By Ali Bauman

NEW YORK (CBSNewYork) — It could be one of the hardest jobs in the NYPD and its among the first in the nation.

CBS2’s Ali Bauman recently spoke to two officers working with families affected by gang violence.

Eve Hendricks’ 17-year-old son, Brandon, was shot and killed in the Bronx last summer, days after graduating high school.

“He was a great son and a good person,” Hendricks said. “I felt alone. I was scared, terrified. I had no idea what was going on and they came to my rescue.”

“They”​ are Officer Candice Negron and Det. Alicia Arquer, partners with the NYPD’s Families of Homicide Victims Liaison Unit and​ Community Gang Awareness Team.

“The clock really never stops for Alicia and I,” Negron said.

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The job is two-fold. They help families who lost a child to gun violence and also assist families of suspected gang members.

“A lot of family members are not getting the resources that they need to move forward, to bury their loved one, to get out of a very dangerous situation, especially related to gun violence,” Negron said. “When the department identifies a young person 17 and under as being part of a gang, Alicia and I go to the home and we notify the parent. We let them know.”

“Why are these two roles combined?” Bauman asked.

“A lot of the young children that are killed, it’s because of gang violence. That does not necessarily mean they’re part of a gang, but they’re in an area where there is gang violence,” Arquer said.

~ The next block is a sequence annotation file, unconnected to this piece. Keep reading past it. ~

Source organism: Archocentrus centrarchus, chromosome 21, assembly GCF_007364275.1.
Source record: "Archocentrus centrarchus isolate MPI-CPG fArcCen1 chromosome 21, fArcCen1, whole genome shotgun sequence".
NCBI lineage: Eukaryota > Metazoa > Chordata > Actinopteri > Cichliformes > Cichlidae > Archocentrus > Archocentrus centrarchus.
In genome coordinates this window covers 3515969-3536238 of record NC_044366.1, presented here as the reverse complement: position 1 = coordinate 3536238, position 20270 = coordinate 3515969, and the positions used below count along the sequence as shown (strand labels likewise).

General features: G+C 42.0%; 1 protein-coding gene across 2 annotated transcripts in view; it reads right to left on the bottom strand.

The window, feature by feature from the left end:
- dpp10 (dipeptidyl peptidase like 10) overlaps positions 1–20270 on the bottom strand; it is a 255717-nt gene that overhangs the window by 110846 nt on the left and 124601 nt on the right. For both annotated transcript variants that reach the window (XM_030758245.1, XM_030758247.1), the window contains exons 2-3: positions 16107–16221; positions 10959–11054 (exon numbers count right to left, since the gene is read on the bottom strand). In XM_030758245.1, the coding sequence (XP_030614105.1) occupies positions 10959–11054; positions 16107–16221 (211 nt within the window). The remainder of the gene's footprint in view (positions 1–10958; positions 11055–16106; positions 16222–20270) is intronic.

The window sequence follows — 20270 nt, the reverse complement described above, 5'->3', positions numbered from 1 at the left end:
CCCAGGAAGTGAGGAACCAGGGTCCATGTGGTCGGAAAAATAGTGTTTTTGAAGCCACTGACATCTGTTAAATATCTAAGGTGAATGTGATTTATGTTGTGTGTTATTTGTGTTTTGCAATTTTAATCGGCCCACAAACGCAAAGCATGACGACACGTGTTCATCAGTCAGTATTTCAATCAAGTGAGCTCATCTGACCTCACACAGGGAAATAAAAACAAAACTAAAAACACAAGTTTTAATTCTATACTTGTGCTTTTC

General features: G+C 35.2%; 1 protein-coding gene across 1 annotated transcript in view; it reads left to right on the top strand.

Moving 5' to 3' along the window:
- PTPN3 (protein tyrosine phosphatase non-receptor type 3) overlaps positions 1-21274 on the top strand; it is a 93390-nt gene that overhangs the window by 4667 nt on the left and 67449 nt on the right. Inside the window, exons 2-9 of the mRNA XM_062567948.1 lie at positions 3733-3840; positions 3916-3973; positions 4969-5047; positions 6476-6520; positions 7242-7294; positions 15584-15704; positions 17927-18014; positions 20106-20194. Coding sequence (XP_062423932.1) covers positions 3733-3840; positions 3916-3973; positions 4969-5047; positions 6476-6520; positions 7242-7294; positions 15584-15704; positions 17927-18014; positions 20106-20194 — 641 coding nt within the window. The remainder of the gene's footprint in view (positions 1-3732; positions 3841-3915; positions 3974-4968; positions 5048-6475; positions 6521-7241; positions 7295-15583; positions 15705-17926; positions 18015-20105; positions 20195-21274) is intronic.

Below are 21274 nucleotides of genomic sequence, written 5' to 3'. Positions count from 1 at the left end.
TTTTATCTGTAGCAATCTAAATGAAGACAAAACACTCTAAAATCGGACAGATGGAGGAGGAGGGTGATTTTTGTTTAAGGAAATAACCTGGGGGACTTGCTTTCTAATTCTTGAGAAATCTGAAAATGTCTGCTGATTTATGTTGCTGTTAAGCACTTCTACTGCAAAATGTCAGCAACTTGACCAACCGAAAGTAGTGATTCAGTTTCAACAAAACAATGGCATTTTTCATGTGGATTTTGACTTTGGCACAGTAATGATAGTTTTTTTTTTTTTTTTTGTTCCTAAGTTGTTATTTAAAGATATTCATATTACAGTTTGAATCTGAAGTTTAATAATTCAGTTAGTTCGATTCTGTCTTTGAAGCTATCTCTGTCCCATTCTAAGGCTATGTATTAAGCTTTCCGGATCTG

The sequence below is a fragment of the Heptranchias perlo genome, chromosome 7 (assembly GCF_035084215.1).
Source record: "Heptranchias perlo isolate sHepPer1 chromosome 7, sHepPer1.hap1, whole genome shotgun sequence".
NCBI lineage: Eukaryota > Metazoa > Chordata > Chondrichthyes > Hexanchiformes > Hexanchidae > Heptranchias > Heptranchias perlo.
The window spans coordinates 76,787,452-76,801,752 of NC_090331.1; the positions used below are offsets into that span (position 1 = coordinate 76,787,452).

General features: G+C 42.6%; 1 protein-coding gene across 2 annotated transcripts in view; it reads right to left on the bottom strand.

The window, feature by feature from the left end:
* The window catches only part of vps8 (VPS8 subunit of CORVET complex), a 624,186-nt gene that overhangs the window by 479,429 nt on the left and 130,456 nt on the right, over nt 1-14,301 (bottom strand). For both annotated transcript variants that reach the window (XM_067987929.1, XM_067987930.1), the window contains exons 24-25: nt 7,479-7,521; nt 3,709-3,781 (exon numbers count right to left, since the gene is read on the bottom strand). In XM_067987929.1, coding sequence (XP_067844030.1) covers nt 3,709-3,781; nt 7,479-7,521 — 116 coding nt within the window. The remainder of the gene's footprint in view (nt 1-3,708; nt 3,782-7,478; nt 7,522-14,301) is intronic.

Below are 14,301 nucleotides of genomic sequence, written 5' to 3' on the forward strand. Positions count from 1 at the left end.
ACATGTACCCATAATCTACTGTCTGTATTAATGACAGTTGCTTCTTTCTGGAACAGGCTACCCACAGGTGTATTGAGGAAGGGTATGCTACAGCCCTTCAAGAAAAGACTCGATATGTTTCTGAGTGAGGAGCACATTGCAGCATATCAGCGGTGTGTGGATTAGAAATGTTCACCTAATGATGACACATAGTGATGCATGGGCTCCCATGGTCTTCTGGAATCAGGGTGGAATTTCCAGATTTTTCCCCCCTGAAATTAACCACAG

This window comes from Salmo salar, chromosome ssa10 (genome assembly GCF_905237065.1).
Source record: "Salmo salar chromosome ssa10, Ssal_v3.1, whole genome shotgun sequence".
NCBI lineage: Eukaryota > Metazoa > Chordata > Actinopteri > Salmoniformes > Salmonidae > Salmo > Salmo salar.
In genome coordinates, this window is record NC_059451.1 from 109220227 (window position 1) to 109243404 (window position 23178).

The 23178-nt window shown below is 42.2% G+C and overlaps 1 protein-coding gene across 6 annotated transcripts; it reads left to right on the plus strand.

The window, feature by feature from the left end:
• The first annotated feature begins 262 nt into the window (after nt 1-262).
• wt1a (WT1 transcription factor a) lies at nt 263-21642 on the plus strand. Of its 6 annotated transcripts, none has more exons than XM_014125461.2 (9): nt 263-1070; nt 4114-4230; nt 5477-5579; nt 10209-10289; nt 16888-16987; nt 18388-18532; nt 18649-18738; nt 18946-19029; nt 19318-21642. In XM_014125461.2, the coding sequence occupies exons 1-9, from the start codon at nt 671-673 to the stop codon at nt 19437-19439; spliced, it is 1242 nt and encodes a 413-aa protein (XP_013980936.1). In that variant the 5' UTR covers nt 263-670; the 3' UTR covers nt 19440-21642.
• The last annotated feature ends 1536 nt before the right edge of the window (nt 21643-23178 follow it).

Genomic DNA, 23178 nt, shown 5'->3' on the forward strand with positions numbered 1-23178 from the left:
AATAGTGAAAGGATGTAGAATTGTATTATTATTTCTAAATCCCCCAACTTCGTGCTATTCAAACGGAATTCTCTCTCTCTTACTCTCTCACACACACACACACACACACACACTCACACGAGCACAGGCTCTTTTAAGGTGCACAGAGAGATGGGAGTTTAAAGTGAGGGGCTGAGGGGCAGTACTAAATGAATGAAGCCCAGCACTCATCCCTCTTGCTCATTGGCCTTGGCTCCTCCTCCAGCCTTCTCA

Both officers are mothers, themselves, which gives them the delicate touch needed in these cases.

“When we go to the homes we’re never judgmental. We’re trying to help them find healthy solutions so the child can get out of the situation,” Negron said.

“Some of this information actually helps the case detectives solve the cases that they didn’t get initially because the family or whoever wasn’t as open to give them anything,” Arquer said.

They help relocate families and work with community-based organizations like Harlem Mothers S.A.V.E.

“Mothers, their child has been shot in front of their house, and now she’s like every time I go home I have to see the bloodstain of my son in front of the house,” Negron said.

“It’s dangerous. If your child gets killed in one neighborhood you can’t stay there because you have other kids,” said Jackie Rowe Adams of Harlem Mothers S.A.V.E.

Shootings are up 40% citywide compared to this time last year, and up 66% compared to two years ago.

“What do you see as solutions for it?” Bauman asked.

“I would say building bridges. We can’t stop gun violence,” Negron said.

“We can’t do it by ourselves. It’s the community that needs to step up as another eye out there and say this is what we can do to get these children to a safer environment or make it a safer environment for the children that are coming up now,” Arquer added.

The officers build long-lasting bonds with the families they serve.

Hendricks had been asking for the items founds in her son’s pockets when he was killed, but they were tied up in evidence. On Tuesday, the officers finally got them back for her.

“They went and they got it as they promised,” Hendricks said. “Having these things my son had on him that last day gives me some comfort, some comfort.”

Mothers helping mothers heal and protect.

Ali Bauman